Throughout the twists and turns of love and tragedy, Gwenna is a young woman with uncommon courage, determination and ambition in an era when women were expected to stay at home. There are people who love her and those who are willing to help her achieve her goal but, blind to anything that distracts her from creating her legacy, Gwenna risks losing the one thing that matters to her the most.

“Inspired by a true story from the author’s homeland, Gwenna is a fascinating insight into life in Auckland at the turn of the 20th century.”

You can buy Vicky's books on Amazon or directly from her website 
Connect with Vicky on her websiteblogFacebook, LinkedinGoodreads, and Pinterest 

HNSA 2017 Conference

The HNSA 2017 Melbourne Conference is being held on 8-10 September 2017 at Swinburne University. Vicky Adin will be appearing in Immigrant Stories and Diaspora: How Pioneers Adapt and Survive in their New Land.

This celebration of the historical fiction genre will showcase over 60 speakers discussing inspiration, writing craft, research, publishing pathways and personal histories in our weekend programme. Among the many acclaimed historical novelists participating are Kerry Greenwood, Kate Forsyth, Deborah Challinor, Libby Hathorn, Lucy Treloar, Sophie Masson, Sulari Gentill, Robert Gott and Arnold Zable. The HNSA’s speakers’ list is available on the HNSA website.

In addition to the two stream weekend programme, there will be ten craft based super sessions and two research masterclasses.You won’t want to miss our interactive sessions on armour and historical costumes either! Purchase a ticket and you will be entered in the draw to win a $100 Dymocks Gift Card.

Our First Pages Pitch Contest offers an opportunity for submissions to be read aloud to a panel of publishers. And we are delighted to announce the introduction of our inaugural HNSA Short Story Contest with a $500 prize!

Let’s make a noise about historical fiction!

Friday, July 21, 2017

Writing Non Boring History with Hazel Edwards

Our guest today is Hazel Edwards. An Australian author of over 200 books, Hazel was awarded an OAM (Order of Australia) for Literature in 2013. Best known internationally for There’s a Hippopotamus on our Roof Eating Cake, recently she has been writing historical ‘faction’ for young readers and also runs workshops for adults on ‘Writing a Non Boring Family History or Memoir’. Each birthday, she writes a personal story for her two grandsons. Her memoir Not Just a Piece of Cake: Being an Author (Brolga) includes chapters on the realities of juggling historical research, writing and family life. Her‘Sir Edward ‘Weary’ Dunlop’ is touring with the Anzac Stories Behind the Pages travelling exhibition 2017-18, currently in Qld libraries. You can connect with Hazel via her website, Twitter and Facebook.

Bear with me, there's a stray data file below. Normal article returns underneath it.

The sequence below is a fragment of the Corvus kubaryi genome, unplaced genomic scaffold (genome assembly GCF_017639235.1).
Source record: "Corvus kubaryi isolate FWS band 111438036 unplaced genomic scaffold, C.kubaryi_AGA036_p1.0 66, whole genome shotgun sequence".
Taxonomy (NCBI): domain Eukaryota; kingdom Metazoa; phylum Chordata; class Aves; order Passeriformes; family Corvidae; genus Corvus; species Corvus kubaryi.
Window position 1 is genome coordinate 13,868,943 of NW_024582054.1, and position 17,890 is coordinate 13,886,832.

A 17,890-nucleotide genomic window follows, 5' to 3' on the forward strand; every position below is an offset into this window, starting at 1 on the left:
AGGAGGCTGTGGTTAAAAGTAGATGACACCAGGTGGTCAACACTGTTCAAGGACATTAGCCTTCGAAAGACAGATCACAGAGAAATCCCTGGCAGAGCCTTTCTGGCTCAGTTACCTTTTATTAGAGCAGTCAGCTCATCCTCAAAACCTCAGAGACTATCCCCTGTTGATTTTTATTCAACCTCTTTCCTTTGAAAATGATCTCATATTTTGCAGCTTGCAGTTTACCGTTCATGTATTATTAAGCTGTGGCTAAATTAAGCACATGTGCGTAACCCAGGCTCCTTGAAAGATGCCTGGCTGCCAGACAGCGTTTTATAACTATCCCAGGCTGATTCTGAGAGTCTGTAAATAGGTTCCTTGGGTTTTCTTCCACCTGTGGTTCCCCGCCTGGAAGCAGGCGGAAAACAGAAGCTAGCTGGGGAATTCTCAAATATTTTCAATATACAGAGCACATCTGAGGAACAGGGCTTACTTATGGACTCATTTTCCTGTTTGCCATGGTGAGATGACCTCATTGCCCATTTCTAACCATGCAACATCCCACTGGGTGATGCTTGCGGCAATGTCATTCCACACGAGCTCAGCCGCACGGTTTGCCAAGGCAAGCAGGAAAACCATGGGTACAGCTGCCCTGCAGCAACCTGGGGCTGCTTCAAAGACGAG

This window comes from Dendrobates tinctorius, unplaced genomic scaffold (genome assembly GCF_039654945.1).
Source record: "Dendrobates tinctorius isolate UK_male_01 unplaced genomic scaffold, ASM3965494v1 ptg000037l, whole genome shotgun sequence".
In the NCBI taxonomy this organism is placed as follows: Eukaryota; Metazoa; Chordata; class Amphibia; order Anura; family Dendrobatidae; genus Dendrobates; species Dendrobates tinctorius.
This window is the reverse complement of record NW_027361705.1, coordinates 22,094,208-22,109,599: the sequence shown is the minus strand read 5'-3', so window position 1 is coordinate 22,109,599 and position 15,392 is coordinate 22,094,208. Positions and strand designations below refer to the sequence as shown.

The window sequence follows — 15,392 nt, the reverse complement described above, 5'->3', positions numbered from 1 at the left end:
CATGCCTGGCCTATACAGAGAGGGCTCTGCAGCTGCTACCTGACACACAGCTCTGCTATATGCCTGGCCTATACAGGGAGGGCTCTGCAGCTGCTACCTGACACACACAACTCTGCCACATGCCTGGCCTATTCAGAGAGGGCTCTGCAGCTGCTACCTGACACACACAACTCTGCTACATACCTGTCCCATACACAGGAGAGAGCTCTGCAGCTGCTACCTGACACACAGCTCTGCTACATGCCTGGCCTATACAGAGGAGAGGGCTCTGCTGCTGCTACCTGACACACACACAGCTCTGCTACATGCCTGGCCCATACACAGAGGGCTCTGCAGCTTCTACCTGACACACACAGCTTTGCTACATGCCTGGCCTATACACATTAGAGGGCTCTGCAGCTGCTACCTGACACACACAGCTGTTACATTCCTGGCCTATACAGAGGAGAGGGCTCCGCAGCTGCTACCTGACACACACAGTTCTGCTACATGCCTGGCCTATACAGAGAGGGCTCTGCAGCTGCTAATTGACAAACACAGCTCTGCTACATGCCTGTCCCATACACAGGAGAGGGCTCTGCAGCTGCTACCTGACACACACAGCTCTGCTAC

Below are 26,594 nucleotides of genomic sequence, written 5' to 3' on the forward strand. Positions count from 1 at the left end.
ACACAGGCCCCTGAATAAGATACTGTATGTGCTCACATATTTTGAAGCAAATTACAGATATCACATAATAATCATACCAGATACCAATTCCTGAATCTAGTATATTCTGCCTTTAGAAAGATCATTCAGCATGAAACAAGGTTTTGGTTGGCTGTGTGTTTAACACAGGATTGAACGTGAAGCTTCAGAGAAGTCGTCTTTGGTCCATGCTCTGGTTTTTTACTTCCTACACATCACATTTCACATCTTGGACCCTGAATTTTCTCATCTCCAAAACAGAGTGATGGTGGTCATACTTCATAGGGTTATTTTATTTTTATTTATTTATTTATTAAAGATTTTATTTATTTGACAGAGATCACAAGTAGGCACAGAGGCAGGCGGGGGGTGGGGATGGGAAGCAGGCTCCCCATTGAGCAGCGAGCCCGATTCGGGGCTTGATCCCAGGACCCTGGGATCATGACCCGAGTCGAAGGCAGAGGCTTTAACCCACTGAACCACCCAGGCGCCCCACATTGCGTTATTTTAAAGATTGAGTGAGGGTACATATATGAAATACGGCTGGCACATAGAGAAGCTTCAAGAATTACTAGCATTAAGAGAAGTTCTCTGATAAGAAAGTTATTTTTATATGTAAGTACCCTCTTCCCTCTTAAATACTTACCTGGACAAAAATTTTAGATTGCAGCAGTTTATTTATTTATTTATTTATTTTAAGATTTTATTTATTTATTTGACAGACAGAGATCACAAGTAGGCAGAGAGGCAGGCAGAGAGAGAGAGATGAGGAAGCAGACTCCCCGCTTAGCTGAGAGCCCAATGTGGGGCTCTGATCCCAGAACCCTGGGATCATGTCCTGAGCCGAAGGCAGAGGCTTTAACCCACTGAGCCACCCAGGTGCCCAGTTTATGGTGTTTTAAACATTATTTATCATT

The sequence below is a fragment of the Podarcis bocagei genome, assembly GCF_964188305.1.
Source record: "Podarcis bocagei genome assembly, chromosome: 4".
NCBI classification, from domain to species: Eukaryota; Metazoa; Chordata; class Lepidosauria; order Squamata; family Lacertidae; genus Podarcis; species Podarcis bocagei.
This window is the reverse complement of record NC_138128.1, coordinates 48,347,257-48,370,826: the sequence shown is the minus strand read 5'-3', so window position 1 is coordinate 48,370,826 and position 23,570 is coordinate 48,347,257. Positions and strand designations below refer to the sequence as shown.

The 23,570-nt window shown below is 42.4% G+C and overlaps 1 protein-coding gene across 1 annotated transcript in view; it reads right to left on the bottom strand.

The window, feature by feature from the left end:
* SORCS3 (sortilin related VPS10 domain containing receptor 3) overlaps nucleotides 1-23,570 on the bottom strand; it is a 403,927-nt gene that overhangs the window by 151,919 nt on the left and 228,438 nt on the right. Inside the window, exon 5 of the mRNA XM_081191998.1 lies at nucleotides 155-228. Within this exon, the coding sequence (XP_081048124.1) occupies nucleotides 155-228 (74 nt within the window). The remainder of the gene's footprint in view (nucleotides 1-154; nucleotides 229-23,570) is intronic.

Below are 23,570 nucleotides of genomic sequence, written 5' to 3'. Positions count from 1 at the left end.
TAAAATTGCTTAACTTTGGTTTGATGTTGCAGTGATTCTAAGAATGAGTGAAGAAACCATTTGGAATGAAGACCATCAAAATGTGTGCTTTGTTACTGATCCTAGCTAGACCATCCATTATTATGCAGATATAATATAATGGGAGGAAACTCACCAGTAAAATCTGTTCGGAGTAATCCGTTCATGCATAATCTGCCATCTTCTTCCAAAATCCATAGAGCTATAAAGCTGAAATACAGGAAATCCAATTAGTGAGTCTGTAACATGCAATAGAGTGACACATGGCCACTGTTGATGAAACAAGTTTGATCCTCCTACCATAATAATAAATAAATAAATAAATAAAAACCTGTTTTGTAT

What attracted you to writing about real heroes?

History is a kind of ‘looking glass’ where you check out personalities from the past and work out ways they are relevant to you NOW.

A children’s author’s role is to craft those facts to entice young readers. I became interested because there were so many children who knew little about the ‘extraordinary’ so–called ordinary people from their own families and cultures. They only saw misbehaving ‘celebs’ like footballers in the media, not real heroes whose qualities were worth admiring.

Why are anecdotes important to ‘hook’ young reader interest?

I call it ‘Anecdultery’.  Anecdotes are mini stories, usually humorous, but real. When surgeon Weary Dunlop broke his nose playing rugby, it’s said he put a toothbrush up his nose and kept playing. (That appeals to 10 year old football fans.) Using a pair of socks, he demonstrated to medical students, how to sew up a patient. They remembered the surgical sewing skills learnt, and so do the ten-year-old readers who read on to learn more about an heroic doctor.